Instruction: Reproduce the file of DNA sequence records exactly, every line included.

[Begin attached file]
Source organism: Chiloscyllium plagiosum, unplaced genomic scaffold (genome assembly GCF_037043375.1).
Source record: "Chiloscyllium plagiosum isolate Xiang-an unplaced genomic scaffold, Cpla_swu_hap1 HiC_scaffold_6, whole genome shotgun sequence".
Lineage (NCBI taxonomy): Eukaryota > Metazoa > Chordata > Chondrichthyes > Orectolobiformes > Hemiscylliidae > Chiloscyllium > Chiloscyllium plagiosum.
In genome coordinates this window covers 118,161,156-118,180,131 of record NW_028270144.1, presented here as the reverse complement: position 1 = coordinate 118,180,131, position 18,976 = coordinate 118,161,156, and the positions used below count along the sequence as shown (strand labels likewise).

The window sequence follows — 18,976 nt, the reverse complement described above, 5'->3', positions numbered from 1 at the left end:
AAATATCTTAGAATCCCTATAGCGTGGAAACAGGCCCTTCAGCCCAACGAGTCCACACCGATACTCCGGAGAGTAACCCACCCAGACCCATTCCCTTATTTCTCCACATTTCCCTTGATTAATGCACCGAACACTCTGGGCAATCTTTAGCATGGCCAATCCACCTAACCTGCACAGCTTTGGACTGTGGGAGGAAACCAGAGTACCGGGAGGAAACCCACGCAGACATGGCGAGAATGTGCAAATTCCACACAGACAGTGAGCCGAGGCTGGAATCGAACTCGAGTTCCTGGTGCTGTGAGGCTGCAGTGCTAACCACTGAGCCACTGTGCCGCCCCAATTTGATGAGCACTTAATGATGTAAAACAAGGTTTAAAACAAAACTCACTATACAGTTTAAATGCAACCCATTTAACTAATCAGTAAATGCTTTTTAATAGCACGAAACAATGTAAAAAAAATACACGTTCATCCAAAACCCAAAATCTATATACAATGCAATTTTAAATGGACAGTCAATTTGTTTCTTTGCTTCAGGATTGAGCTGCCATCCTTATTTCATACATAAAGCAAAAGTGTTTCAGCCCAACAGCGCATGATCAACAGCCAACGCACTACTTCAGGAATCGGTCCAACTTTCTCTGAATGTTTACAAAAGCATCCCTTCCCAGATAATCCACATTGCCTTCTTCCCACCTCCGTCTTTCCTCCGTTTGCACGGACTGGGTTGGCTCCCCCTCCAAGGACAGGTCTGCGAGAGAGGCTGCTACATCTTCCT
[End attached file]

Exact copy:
Source organism: Chiloscyllium plagiosum, unplaced genomic scaffold (genome assembly GCF_037043375.1).
Source record: "Chiloscyllium plagiosum isolate Xiang-an unplaced genomic scaffold, Cpla_swu_hap1 HiC_scaffold_6, whole genome shotgun sequence".
Lineage (NCBI taxonomy): Eukaryota > Metazoa > Chordata > Chondrichthyes > Orectolobiformes > Hemiscylliidae > Chiloscyllium > Chiloscyllium plagiosum.
In genome coordinates this window covers 118,161,156-118,180,131 of record NW_028270144.1, presented here as the reverse complement: position 1 = coordinate 118,180,131, position 18,976 = coordinate 118,161,156, and the positions used below count along the sequence as shown (strand labels likewise).

The window sequence follows — 18,976 nt, the reverse complement described above, 5'->3', positions numbered from 1 at the left end:
AAATATCTTAGAATCCCTATAGCGTGGAAACAGGCCCTTCAGCCCAACGAGTCCACACCGATACTCCGGAGAGTAACCCACCCAGACCCATTCCCTTATTTCTCCACATTTCCCTTGATTAATGCACCGAACACTCTGGGCAATCTTTAGCATGGCCAATCCACCTAACCTGCACAGCTTTGGACTGTGGGAGGAAACCAGAGTACCGGGAGGAAACCCACGCAGACATGGCGAGAATGTGCAAATTCCACACAGACAGTGAGCCGAGGCTGGAATCGAACTCGAGTTCCTGGTGCTGTGAGGCTGCAGTGCTAACCACTGAGCCACTGTGCCGCCCCAATTTGATGAGCACTTAATGATGTAAAACAAGGTTTAAAACAAAACTCACTATACAGTTTAAATGCAACCCATTTAACTAATCAGTAAATGCTTTTTAATAGCACGAAACAATGTAAAAAAAATACACGTTCATCCAAAACCCAAAATCTATATACAATGCAATTTTAAATGGACAGTCAATTTGTTTCTTTGCTTCAGGATTGAGCTGCCATCCTTATTTCATACATAAAGCAAAAGTGTTTCAGCCCAACAGCGCATGATCAACAGCCAACGCACTACTTCAGGAATCGGTCCAACTTTCTCTGAATGTTTACAAAAGCATCCCTTCCCAGATAATCCACATTGCCTTCTTCCCACCTCCGTCTTTCCTCCGTTTGCACGGACTGGGTTGGCTCCCCCTCCAAGGACAGGTCTGCGAGAGAGGCTGCTACATCTTCCT